The intellectual battle that will be played out in the months and years to come, however, was foretold by two German refugees from Nazi persecution: Eric Voegelin, the doyen of Cold War reactionary conservatives, and Herbert Marcuse, the inspiration behind the revolutionary student activism of the 1960s. Voegelin argued that society needed an order that could be found only by reaching back to the past. Marcuse argued that refusal to accede to tyranny was essential to give birth to a revolutionary politics that would propel progress to a new kind of society. Marcuse the radical and Voegelin the reactionary could not seem further apart, and yet they share a common intellectual root in Germany in the 1920s, from which came a shared critique of modern society. Their ideas may well inspire some of the political conflicts to come.

The culture wars of the 1960s are very much alive for Trump’s acolytes. Steve Bannon, the former executive chairman of the alt-right website Breitbart News and Trump’s chief strategist, blames the counterculture of the 1960s – the drugs, the hippies, the liberal reforms – for America losing its way and, eventually, succumbing to economic crisis in 2008. Bannon set out his ideas in Generation Zero, a 2010 documentary which blamed the financial crash not on greedy, under-regulated bankers but on the moral and cultural malaise that started in the 1960s. He is still fighting people who might have been inspired by Marcuse. “The baby boomers are the most spoiled, most self-centred, most narcissistic generation the country has ever produced,” he told an interviewer in 2011.

Bannon’s thinking, set out in several speeches over the past few years, is that America’s working and middle classes have been betrayed by an elite in Washington, DC (the “Imperial City”, he calls it) which oversees insider deals so that the insiders can profit from global capitalism. Bannon wants to return America to traditions rooted in Judaeo-Christian values and to reassert national sovereignty. Most worryingly, on several occasions he has said that the crisis will only be resolved through the catharsis of conflict and national mobilisation through war.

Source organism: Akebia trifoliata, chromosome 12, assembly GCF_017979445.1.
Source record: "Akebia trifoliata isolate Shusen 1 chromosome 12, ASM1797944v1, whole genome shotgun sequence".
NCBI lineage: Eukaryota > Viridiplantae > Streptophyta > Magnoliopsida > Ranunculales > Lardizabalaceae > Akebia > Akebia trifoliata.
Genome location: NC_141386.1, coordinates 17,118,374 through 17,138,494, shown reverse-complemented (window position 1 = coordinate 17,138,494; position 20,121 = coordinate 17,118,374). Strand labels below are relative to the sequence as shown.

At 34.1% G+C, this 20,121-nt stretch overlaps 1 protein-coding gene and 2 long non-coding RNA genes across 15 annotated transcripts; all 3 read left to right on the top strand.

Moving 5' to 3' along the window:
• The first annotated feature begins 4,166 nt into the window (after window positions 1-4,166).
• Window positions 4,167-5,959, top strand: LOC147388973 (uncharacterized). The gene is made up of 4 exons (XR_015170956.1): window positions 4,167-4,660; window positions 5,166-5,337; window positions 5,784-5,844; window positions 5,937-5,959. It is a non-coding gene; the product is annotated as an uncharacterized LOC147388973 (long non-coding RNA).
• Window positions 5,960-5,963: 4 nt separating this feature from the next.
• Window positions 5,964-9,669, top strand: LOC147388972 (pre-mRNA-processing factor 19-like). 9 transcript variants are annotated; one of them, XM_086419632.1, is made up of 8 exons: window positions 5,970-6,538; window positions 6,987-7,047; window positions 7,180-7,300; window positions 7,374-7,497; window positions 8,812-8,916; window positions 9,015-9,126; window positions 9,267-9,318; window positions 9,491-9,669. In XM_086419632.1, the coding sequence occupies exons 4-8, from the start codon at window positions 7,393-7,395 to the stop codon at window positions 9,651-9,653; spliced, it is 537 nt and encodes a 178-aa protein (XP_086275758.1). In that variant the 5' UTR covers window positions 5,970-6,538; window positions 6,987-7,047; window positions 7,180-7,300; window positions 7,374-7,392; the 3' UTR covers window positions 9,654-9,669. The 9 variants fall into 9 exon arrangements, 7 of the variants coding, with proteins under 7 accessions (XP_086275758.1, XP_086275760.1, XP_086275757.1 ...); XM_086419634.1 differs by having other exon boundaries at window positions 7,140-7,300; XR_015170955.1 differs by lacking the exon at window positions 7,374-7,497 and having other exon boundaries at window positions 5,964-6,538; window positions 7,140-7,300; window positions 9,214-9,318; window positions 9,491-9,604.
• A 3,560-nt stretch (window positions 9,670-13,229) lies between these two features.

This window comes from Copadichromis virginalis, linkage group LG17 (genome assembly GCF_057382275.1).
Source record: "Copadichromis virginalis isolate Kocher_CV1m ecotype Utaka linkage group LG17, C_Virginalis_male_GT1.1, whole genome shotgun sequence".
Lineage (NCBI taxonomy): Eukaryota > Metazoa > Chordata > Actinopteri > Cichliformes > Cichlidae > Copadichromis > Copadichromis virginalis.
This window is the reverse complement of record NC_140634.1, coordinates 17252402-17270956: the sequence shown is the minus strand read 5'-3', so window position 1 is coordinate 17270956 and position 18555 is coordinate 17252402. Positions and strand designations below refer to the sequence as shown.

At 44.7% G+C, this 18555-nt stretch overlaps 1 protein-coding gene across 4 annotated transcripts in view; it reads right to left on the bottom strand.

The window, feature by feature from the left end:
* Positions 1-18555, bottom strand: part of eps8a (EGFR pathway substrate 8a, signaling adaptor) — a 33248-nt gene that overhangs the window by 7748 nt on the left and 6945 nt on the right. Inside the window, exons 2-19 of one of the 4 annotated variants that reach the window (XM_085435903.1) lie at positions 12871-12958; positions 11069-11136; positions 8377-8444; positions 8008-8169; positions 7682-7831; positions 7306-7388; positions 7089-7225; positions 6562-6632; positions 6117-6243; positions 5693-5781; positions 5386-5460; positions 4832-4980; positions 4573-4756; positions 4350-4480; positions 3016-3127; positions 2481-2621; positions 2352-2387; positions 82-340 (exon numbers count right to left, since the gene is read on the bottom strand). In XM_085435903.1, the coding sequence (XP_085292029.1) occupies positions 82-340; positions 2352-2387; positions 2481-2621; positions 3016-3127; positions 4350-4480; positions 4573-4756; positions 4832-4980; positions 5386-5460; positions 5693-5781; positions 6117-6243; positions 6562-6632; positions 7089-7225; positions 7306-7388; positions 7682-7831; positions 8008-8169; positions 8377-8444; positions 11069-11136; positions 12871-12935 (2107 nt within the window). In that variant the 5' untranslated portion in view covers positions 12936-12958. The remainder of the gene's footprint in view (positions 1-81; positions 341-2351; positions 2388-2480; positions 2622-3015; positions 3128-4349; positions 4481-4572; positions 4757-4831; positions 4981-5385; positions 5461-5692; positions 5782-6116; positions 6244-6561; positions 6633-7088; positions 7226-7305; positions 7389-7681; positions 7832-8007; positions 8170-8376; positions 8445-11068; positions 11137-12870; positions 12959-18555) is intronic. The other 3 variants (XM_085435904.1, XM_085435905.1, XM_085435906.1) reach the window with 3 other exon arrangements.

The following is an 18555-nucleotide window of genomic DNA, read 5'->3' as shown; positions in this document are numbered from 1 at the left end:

America has always been a work in progress. Ronald Reagan and Barack Obama were very different presidents but they shared a belief that progress was America’s calling. The reactionary turn in US politics is not just a shift to the right but an attempt to displace progress as the common creed.

Instead, Bannon and his ilk want America to become a work in regress, as the historian Mark Lilla argues in his recent book on reactionary philosophy, The Shipwrecked Mind. Much of the new reactionary thinking echoes Voegelin’s idea that, in order to renew itself, a society must first go backwards to find where and how it lost its way.

 

***

Eric Voegelin defies easy categorisation. Born in 1901 in Cologne and brought up in Vienna, he was brave and principled. After a visit to the United States in the 1920s, he wrote two books criticising Nazi racial politics, which got him sacked from his teaching position at the University of Vienna. When the Germans arrived in Austria following the Anschluss in 1938, Voegelin and his wife fled on a train as the Gestapo ransacked their apartment.

After a brief stay in Switzerland, he moved to America and in 1942 took up an academic post at Louisiana State University. He then embarked on a prolific career, the centrepiece of which was his sprawling, multi-volume work Order and History.

Voegelin’s philosophy gave expression to the dark and powerful forces that had shaped his life. He believed that modern society was prey to flawed utopianism – he called this “gnosticism” – in which an elite of prophets takes power, claiming special insight into how heaven could be created on Earth for a chosen people. Gnostic sects in the Middle Ages had their modern equivalents in the Nazi proclamation of a racially pure utopia and the Marxist promise of equality for all. Voegelin’s catchphrase was: “Don’t immanentise the eschaton!” (meaning: “Do not try to build heaven on Earth”).